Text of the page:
Statins and Parkinson Disease Prognosis
Statins are more widely used not only for the primary and secondary prevention of cardiovascular disease by blocking cholesterol biosynthesis but also for the potential neuroprotective agents during neurological disorders due to their pleiotropic effects.
In this new study, the investigators studied whether the prior use of statins affect baseline nigrostriatal dopamine loss at the time of diagnosis and longitudinal motor and cognitive outcomes in patients with Parkinson's disease.
Five hundred drug-naïve patients with Parkinson's disease who underwent dopamine transporter imaging were classified into two groups according to the prior use of statins: patients with and without statin use. Multivariate linear regression was used to determine inter-group differences in dopamine transporter availability. We evaluated the longitudinal changes in levodopa-equivalent dose and dementia conversion between the groups using a linear mixed model and survival analysis, respectively. In addition, mediation analysis was applied to examine the effect of total cholesterol.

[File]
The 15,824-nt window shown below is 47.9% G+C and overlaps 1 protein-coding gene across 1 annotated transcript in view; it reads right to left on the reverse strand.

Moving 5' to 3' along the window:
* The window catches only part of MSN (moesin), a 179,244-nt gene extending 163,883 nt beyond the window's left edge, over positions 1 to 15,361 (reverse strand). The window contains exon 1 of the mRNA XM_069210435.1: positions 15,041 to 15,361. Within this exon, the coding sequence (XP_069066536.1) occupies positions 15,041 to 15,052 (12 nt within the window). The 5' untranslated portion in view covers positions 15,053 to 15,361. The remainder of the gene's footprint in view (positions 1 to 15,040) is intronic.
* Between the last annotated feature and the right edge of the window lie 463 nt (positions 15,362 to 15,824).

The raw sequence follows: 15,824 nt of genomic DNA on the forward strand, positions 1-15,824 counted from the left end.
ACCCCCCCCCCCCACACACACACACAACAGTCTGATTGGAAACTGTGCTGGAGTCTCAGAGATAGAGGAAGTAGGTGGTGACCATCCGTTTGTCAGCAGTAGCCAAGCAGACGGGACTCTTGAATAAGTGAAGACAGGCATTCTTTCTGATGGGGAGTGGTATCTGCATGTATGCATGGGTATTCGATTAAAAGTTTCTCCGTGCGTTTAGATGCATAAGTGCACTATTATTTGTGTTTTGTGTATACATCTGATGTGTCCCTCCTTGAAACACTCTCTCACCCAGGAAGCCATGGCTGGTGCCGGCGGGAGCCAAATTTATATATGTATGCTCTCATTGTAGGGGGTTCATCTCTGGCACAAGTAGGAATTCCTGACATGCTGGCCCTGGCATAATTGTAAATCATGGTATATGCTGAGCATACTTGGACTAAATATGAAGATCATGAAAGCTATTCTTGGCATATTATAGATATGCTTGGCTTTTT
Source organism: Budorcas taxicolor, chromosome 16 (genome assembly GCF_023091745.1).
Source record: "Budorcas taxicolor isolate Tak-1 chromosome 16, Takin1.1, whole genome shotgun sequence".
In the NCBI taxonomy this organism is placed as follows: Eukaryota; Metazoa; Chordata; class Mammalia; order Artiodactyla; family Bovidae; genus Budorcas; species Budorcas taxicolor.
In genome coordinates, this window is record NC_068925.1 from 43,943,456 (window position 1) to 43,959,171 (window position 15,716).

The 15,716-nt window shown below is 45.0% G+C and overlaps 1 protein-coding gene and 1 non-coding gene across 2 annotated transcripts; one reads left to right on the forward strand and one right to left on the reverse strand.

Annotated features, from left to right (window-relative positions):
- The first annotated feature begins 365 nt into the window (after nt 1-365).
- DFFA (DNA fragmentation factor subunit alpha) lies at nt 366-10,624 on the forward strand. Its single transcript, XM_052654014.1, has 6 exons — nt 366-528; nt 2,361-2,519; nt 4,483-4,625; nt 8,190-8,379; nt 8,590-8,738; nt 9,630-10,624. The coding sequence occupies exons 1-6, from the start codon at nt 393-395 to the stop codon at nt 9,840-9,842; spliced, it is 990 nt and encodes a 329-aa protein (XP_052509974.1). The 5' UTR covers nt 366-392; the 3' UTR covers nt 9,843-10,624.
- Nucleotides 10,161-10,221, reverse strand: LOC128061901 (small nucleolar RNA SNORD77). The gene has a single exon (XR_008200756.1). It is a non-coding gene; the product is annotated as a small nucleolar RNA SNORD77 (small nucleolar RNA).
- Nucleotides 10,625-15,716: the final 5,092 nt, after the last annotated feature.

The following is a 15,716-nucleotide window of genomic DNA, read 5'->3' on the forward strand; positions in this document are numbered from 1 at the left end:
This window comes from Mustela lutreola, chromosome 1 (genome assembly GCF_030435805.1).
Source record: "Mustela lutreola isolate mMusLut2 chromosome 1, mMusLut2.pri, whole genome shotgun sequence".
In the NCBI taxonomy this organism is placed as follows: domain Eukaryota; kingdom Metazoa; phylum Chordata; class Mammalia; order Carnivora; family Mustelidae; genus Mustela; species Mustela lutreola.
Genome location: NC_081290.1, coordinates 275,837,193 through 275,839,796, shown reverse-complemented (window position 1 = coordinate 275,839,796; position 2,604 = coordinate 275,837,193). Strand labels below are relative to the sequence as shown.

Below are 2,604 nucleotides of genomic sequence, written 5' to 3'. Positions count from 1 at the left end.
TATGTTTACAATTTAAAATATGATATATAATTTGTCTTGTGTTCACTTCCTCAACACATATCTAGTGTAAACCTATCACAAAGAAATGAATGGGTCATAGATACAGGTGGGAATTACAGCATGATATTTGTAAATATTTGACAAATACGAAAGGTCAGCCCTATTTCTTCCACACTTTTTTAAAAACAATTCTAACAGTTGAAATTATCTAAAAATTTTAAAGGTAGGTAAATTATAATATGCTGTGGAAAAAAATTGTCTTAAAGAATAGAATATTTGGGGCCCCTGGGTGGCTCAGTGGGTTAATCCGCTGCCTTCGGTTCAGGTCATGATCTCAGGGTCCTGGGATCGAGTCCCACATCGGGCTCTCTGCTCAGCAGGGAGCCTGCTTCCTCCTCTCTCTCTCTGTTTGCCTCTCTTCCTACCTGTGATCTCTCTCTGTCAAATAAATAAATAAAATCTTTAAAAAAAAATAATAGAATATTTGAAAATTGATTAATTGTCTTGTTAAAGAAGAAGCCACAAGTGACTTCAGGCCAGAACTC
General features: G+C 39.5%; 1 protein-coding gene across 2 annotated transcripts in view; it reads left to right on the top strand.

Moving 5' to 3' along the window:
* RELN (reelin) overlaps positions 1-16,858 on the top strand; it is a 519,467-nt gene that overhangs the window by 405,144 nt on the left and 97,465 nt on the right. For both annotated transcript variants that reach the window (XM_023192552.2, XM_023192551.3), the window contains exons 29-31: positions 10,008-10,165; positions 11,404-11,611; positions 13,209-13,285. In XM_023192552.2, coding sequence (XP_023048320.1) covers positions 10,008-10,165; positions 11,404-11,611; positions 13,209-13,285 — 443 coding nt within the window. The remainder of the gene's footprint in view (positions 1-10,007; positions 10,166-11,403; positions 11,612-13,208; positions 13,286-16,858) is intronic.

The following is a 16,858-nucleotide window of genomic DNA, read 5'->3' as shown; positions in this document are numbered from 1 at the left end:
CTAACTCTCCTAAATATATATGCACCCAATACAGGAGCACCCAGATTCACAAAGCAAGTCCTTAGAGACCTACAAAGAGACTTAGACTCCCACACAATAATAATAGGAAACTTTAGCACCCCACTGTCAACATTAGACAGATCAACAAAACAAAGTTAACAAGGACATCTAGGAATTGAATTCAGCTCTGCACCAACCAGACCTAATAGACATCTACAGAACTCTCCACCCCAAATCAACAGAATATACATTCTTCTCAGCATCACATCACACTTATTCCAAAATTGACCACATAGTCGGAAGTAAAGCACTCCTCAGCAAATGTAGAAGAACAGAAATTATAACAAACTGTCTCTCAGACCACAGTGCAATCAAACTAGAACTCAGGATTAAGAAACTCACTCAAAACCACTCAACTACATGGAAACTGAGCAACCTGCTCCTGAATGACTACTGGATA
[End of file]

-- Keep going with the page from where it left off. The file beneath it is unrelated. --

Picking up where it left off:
Patients with Parkinson's disease treated with statin had a lower baseline dopamine transporter availability in the anterior (2.13 ± 0.55 vs. 2.37 ± 0.67; p = 0.002), posterior (1.31 ± 0.43 vs. 1.49 ± 0.54; p = 0.003), and ventral putamina (1.40 ± 0.39 vs. 1.56 ± 0.47; p = 0.002) than that in matched patients with Parkinson's disease without statin.
Lnear regression models showed that a prior treatment of statin remained significantly and independently associated with more severely decreased dopamine transporter availability in the anterior putamen (Beta = -0.140, p = 0.004), posterior putamen (Beta = -0.162, p = 0.001), and ventral putamen (Beta = -0.140, p = 0.004).
A survival analysis showed that the rate of dementia conversion was significantly higher in patients with Parkinson's disease with statin (hazard ratio, 2.019; 95% CI, 1.108 - 3.678; P = 0.022) than those without statin.
This study suggests that statin use may have a detrimental effect on baseline nigrostriatal dopamine degeneration and long-term outcomes in patients with Parkinson's disease.